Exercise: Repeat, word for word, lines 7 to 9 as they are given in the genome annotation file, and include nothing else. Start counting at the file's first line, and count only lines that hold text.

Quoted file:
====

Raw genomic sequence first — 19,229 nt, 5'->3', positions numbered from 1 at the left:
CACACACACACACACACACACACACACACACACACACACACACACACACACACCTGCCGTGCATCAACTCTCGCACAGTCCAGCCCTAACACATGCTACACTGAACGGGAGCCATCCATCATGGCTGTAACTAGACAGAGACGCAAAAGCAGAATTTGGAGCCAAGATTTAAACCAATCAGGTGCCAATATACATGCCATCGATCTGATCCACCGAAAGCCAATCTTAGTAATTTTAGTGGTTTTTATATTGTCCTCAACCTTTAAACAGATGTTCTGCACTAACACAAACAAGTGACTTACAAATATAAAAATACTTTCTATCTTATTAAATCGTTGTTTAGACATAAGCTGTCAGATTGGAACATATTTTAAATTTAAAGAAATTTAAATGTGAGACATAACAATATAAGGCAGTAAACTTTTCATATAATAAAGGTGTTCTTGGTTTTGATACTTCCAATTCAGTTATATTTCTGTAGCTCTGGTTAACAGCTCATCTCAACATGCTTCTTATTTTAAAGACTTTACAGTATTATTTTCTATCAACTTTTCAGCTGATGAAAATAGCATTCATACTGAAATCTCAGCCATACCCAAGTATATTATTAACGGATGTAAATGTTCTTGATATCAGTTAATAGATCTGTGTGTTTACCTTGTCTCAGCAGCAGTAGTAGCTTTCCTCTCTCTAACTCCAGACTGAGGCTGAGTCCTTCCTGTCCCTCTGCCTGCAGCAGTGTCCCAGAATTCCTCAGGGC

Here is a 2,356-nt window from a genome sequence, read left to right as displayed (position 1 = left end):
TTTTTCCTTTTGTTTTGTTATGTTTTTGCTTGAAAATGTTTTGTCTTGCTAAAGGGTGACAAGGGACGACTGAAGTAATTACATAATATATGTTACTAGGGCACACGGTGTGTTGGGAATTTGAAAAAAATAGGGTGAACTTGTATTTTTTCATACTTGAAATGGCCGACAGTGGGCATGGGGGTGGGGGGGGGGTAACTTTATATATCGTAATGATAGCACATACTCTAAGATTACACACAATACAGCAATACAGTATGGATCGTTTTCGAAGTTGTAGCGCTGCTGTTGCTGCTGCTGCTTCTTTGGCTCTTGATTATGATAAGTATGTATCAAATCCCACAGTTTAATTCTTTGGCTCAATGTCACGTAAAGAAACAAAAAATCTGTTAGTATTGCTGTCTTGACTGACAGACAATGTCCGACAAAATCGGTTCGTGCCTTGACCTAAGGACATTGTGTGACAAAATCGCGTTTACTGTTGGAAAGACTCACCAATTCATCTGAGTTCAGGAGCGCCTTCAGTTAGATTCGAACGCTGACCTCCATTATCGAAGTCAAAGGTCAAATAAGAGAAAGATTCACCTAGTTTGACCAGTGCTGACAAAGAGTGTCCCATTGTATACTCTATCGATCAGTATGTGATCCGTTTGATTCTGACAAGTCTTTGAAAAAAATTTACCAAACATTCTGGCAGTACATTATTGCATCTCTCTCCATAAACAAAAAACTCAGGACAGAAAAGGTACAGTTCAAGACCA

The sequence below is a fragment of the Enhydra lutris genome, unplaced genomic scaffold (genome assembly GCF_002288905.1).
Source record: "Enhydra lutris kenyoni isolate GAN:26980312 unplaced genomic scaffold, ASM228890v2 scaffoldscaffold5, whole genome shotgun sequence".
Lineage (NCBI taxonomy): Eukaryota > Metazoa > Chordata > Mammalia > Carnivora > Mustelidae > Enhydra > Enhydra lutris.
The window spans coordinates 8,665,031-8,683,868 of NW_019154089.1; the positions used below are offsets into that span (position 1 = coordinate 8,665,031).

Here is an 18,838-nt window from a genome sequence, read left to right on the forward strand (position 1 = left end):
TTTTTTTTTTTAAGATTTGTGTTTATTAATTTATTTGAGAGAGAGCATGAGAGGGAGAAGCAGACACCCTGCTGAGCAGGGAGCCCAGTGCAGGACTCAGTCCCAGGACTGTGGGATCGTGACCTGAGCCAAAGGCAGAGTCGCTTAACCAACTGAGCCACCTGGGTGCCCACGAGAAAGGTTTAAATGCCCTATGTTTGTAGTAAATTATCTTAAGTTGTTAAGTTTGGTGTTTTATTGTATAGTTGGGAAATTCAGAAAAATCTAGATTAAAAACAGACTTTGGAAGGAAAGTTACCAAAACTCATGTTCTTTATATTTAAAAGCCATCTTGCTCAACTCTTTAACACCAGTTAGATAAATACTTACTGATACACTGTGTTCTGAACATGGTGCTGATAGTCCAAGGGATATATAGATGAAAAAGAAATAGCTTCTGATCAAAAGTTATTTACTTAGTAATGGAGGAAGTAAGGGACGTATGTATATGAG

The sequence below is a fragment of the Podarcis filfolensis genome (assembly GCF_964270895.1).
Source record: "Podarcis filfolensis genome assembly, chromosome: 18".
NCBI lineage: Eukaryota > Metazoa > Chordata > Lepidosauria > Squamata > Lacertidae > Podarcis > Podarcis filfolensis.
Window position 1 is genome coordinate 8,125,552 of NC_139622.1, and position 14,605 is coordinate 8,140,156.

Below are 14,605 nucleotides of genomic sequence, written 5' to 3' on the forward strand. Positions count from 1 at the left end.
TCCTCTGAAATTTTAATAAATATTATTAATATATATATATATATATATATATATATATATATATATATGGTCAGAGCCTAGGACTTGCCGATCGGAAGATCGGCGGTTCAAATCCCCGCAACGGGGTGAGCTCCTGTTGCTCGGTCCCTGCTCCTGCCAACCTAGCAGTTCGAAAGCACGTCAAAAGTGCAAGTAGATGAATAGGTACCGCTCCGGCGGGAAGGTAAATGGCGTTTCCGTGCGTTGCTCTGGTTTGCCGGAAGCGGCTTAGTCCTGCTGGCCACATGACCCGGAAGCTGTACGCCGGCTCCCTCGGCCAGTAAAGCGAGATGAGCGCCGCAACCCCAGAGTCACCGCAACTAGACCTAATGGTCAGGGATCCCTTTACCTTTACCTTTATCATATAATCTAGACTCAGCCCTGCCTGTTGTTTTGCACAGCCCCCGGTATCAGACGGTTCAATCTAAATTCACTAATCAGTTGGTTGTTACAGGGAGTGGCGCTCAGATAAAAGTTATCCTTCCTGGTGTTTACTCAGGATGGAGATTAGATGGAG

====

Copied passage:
Lineage (NCBI taxonomy): Eukaryota > Metazoa > Chordata > Mammalia > Carnivora > Mustelidae > Enhydra > Enhydra lutris.
The window spans coordinates 8,665,031-8,683,868 of NW_019154089.1; the positions used below are offsets into that span (position 1 = coordinate 8,665,031).

Here is an 18,838-nt window from a genome sequence, read left to right on the forward strand (position 1 = left end):